Irrespective of whether competition intensity increases or decreases with altitude, when expressed in absolute terms, the effect of competition on growth was greatest at low altitude (Grace 1991): shading reduced the growth of small trees by about 7 mm year−1 at 640 m altitude but by only 2 mm year−1 at the tree line (Fig. 5c). These findings are broadly consistent with the theory of Grime (1977), that plants associated with productive habitats are inherently fast growing and their fast growth rates allow pre-emptive capture of resources from neighbours, while plants associated with ‘stressed’ sites have traits that allow them to survive harsh conditions, but also result in slow growth rate. The fact that growth rates are slow in ‘stressed’ habitats means that competition may go undetected unless studies are well replicated and monitored over long time frames. This may explain why most studies in stressed habitats do not detect competitive interactions. Several recent experiments have reported that competitive interactions give way to facilitation interactions at high altitude (Callaway 1995; Brooker & Callaghan 1998; Callaway et al. 2002), and have brought to attention the hitherto neglected importance of facilitation in plant community dynamics. However, our study did not unearth fresh evidence of facilitation. We had anticipated that facilitation might be important in high-altitude forests of mountain beech because trees experience similar conditions to those in Callaway's study (Wardle 1984), but no evidence was found despite our analyses being based on high numbers of replicates. Given the nature of plastic above- and below-ground growth responses by tree species along gradients, we suggest resolving differences among studies may require comprehensive data on allocation patterns in trees. For example, reduced diameter growth near the tree line, upon the loss of neighbours, may reflect increased allocation of growth below-ground to capture soil resources.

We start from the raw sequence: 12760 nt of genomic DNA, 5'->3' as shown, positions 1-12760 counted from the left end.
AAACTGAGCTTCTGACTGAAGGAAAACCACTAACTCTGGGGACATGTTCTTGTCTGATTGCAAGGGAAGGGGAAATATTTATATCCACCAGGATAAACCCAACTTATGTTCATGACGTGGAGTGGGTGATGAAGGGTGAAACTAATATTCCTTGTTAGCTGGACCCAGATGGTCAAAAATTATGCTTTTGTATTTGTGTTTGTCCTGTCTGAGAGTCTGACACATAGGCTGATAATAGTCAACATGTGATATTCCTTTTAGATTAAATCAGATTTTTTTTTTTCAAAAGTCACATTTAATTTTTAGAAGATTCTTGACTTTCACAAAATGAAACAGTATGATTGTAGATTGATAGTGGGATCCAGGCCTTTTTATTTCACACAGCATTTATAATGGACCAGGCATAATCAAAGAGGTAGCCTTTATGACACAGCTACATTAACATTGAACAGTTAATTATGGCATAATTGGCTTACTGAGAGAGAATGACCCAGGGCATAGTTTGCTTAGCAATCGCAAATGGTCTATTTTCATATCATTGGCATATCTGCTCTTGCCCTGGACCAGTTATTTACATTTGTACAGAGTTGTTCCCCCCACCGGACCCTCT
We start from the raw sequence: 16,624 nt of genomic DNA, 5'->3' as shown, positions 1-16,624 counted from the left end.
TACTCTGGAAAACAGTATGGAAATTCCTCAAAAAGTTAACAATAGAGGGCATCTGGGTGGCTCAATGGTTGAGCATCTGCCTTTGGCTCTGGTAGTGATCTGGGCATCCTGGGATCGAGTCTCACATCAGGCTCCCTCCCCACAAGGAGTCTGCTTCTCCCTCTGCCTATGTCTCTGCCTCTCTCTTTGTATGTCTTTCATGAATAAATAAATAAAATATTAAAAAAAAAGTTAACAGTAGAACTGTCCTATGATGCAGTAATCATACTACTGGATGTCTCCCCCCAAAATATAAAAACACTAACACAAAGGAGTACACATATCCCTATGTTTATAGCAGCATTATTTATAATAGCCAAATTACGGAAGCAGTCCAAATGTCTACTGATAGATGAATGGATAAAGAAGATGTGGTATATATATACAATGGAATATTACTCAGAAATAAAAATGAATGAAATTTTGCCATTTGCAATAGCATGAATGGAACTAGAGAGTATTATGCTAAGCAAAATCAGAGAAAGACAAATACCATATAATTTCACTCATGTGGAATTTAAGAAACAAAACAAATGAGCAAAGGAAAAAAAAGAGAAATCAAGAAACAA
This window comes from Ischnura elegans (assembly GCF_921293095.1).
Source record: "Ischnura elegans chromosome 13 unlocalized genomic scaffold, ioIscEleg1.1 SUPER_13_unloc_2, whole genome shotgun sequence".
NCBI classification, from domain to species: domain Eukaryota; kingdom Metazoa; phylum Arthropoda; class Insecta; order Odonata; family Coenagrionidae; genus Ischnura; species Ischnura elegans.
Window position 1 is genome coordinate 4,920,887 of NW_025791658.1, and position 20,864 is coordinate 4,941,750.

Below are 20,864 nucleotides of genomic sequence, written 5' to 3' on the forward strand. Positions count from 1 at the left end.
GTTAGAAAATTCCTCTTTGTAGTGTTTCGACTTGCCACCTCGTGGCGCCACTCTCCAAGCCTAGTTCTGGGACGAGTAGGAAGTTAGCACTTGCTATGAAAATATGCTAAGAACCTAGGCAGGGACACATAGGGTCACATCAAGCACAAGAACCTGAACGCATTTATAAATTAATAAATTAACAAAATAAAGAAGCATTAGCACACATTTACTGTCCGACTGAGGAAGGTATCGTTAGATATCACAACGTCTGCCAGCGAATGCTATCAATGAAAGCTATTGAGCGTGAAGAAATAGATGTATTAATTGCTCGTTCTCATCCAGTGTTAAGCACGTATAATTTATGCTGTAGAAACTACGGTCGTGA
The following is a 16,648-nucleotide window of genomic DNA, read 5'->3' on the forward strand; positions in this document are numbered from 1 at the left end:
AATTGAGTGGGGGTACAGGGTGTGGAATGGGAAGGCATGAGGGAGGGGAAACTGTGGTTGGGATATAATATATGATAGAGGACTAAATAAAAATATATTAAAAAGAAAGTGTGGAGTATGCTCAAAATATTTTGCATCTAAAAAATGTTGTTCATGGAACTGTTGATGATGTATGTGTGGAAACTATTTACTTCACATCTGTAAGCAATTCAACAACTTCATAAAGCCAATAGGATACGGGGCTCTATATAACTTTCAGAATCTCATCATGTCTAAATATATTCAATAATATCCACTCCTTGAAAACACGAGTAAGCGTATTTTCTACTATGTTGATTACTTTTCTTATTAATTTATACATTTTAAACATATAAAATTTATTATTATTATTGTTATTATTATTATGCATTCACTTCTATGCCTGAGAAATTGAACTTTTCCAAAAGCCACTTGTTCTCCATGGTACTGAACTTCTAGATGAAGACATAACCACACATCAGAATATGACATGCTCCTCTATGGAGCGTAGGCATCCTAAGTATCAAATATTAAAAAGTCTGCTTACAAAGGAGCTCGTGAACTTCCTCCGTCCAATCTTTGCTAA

Finally, the potential growth rate had the same scaling exponent at all altitudes (α = 0.22). If potential growth rate is controlled by the design of the internal transport systems, then this finding suggests that the evolutionary design of the transport system is similar across the sequence. A recent study of the wood anatomy of mountain beech trees sampled at three altitudes showed that the vascular systems were all remarkably similar in structure, and that the scaling of vessel sizes within the trees was broadly consistent with the design that WBE theory predicts would minimize resistance to hydraulic flow (Coomes et al. 2006). Therefore our analyses support some aspects of scaling theoy (West et al. 1997), but not Enquist's theory of tree growth.

Conclusions

Our study is the first to build the effects of competition and environment into Enquist's model of tree growth. We show that competitive interactions alter the scaling of mean growth rate with size, whereas altitude does not influence the scaling of potential growth rate with size. Ecologists need to include the effects of competition for light and nutrients and various types of disturbance into models of size-dependent processes, as these factors swamp out the potentially real effects that WBE theory might encapsulate (Tilman et al. 2004).

Acknowledgements

We thank John Wardle for his foresight in establishing the plot network in the early 1970s, the many field crews that have collected data over the years, and the National Vegetation Survey Databank for making the data available. We are particularly grateful to Larry Burrows and Kevin Platt for fieldwork and checking the data. Lawren Sack provided helpful comments on the manuscript. The work was supported by UK-NERC, the former New Zealand Forest Service, Department of Conservation and the New Zealand Foundation for Research, Science and Technology (Contract C09X0502). The research benefited from discussions as part of the Australian Research Council – New Zealand network on Vegetation Function and Futures.